But perhaps above all else, Sanford “Sandy” Mack is the keeper of a weekly ritual that rivals any family’s most cherished Sunday-sauce tradition. At 4 pm, during every so-called “day of rest” on the calendar, an extended “jamily” of musical regulars, guest players, fans, friends, and drop-in passersby convenes inside the lobby lounge of the Asbury Hotel for a little gathering known as Sunday Jam— a lovably loose but enviably organized afternoon-into-evening that offers up a sonic smorgasbord of danceable Dead, concise classics, and some often wild workouts on things you’d least expect. All of it presided over by Mr. Mack, the patriarch of this Jamily and the founder of the feast that’s been an Asbury Park fixture for the better part of a decade.

“I’ve been doing Sundays around town for about eight years now,” says Mack, speaking amid the game tables, ultra-designey bar and conversation pit of The Asbury’s Soundbooth Lounge. “I started at Asbury Blues, and continued there when it became The Press Room…it was the first place where I ever did Grateful Dead music…and then (Stone Pony honcho) Kyle Brendle asked me if I would do a Wonder Jam event each week at the Wonder Bar.”

Those Sunday sessions at Lance and Debbie’s Circuit landmark became the stuff of latter-day legend in themselves; happenings that generated their own momentum, drew a fairly fervent fanbase, and soon had a whole lot of top-shelf talents expressing a desire to sit in. But when it came time once again to relocate the moveable feast, Mack was momentarily at a loss as to where to go next.

“I was curious about The Asbury…it didn’t look like my kind of place;; kind of upper crusty, you know…but I reached out to them,” he recalls. “They originally gave me three dates, to see what happens…that was a year and a half ago, and as you can see we’re still going strong!”

Sandy Mack will once more sit at the head of the figurative table this Soundbooth Sunday, January 6 — but before that, the harpist and a crew of his fellow Jam-mates will be performing a very special gig that’s required an unusual degree of rehearsal: a set paying tribute to The Allman Brothers, scheduled as part of A Celebration of Jam Bands.

Going up this Friday, January 4 at Asbury Lanes (where Mack and company were one of the first acts to play the reborn bowl-a-rama in a “soft opening” event last spring), the program further features the Grateful channelings of The Cosmic Jerry Band, as well as a Phish tribute featuring members of Secret Sound.

It also represents a return to the Duane/Gregg catalog for Mack, who teamed with Marc Ribler for a classic Allmans tribute a couple of years back. Joining in for the occasion will be Jam standby Mike Flynn, key man Arne Wendt, guitarist Big John Perry,  plus bassists Mike Caruso and Mike McKernan, drummers Kevin Johnson and Dan Donovan, and special guest Matt O’Ree. Stu Coogan of 90.5 The Night Brookdale Public Radio hosts the tenpins taproom throwdown, with doors at 7 pm and admission a positively spit-take-inducing five bucks.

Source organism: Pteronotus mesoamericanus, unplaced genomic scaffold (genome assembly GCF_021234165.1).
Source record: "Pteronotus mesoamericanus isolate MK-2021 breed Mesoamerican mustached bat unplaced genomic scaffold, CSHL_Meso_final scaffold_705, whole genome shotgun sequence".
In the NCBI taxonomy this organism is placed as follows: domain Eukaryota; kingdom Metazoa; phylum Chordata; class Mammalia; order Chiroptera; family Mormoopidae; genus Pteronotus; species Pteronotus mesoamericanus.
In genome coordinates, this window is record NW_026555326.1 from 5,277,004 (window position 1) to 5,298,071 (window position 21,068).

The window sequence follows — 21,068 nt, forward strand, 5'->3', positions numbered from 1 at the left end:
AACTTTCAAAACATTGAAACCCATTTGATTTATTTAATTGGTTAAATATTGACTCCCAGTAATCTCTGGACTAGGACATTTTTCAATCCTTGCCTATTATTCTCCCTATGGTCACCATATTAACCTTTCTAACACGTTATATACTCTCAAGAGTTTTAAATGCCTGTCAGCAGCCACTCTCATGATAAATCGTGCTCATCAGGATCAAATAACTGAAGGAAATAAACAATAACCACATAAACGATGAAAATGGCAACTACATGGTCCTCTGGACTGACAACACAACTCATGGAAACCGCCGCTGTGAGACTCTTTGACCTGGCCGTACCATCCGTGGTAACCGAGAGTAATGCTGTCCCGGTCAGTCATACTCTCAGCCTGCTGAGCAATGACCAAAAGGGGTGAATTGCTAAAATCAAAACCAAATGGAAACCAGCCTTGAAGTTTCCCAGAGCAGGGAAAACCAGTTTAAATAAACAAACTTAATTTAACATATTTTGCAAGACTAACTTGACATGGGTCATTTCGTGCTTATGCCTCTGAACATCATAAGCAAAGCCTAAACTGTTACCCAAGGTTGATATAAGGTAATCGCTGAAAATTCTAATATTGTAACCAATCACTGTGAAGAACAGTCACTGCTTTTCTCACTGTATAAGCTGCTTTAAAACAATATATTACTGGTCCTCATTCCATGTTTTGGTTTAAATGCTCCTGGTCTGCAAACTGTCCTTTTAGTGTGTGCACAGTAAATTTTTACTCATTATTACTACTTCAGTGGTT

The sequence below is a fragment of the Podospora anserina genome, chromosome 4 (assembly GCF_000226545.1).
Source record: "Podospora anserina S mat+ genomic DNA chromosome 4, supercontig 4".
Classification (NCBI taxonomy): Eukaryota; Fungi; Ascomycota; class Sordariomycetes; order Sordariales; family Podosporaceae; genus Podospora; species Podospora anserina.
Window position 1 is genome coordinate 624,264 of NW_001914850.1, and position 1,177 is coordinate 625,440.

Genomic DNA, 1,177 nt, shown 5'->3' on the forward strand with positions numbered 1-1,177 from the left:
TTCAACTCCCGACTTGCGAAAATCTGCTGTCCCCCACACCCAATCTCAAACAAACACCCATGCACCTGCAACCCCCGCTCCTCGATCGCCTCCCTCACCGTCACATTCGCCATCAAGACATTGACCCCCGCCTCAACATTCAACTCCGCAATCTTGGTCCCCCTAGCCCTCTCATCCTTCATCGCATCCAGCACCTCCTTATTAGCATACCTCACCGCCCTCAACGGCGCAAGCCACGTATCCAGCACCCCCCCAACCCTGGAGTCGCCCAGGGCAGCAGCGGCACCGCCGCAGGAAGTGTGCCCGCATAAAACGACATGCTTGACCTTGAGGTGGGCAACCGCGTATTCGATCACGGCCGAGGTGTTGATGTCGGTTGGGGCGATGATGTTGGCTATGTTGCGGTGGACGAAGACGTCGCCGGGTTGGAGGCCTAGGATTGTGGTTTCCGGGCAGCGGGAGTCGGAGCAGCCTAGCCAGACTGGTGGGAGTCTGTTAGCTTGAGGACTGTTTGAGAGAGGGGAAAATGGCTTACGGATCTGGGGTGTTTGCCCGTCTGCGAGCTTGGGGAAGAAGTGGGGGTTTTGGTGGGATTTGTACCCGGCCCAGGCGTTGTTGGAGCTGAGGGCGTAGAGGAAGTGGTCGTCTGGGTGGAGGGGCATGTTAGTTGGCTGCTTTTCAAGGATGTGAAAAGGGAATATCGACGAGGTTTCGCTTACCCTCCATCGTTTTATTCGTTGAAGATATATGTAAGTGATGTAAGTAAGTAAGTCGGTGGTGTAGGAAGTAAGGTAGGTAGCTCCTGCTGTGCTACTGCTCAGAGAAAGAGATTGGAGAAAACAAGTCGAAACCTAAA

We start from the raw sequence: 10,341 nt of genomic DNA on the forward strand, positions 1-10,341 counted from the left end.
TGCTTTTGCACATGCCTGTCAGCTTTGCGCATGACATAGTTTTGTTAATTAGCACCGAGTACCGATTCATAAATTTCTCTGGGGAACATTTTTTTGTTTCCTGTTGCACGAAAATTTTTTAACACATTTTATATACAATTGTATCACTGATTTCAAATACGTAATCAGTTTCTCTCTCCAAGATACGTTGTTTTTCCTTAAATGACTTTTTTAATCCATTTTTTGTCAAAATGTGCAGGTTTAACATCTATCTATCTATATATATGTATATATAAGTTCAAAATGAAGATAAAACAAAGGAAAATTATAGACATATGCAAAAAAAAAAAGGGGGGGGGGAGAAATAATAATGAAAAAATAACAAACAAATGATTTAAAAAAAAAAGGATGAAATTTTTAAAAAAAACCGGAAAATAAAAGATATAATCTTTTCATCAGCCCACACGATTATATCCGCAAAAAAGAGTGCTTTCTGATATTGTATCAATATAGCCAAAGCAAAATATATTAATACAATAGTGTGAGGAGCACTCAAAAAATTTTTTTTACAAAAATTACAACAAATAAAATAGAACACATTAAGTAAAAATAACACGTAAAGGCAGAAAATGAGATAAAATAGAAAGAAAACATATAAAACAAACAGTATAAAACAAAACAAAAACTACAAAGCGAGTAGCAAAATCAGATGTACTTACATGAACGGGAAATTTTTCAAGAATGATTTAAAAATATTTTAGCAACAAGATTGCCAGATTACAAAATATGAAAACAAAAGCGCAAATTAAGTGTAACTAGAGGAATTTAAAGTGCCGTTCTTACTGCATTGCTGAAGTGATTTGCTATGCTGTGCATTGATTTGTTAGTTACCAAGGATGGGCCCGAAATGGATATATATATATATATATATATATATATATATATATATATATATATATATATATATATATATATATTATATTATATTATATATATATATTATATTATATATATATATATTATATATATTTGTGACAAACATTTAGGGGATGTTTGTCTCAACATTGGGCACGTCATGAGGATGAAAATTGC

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LOOKING BACK ON THE BEST OF LOCAL STAGES, 2018

El Chupacabra terrorizes the alternate reality of a cartoonist turned comic book hero, in the 2018 Two River Theater production EL COQUÍ ESPECTACULAR AND THE BOTTLE OF DOOM. Photo by Richard Termine

Published in the Asbury Park Press, December 28 2018

Star-powered casts — and a set of new and diverse voices — set the pace for the live theater stages of Monmouth and Ocean counties in the calendar year 2018. The area served by the Asbury Park Press continued to draw the attentions and the talents of some top-shelf pros, even as its many creative crannies proved that the most interesting things can occur in the most unlikely of venues. Here are a handful of the Great Performances and all-around Good Things that we happened across in the year that was.

New dramas

Bemoaning the fact that comic book characters seem to be hijacking the entire mass culture? Well, get over it, because back at the top of the year, Red Bank’s Two River Theater set the pace with a “superhero play” of supercharged energy: the intriguingly titled El Coquí Espectacular and the Bottle of Doom. Emerging from Two River’s annual Crossing Borders festival of new Latinx plays, the play by Matthew Barbot succeeded where the mighty Spidey and Superman fell short in their respective musical misadventures; investing its story (of a young unemployed Puerto Rican-American artist turned self-styled costumed crimefighter) with a choreographed visual verve that played, under the direction of Jose Zayas, like a musical minus the music. Throw in a layered plot that segued smoothly between the alternate realities of the dual-identity protagonist, with projected images that heightened the shift between parallel worlds, and the result was a dazzling cultural satire that compared favorably with the company’s trailblazing premiere production of the musical phenomenon “Be More Chill.”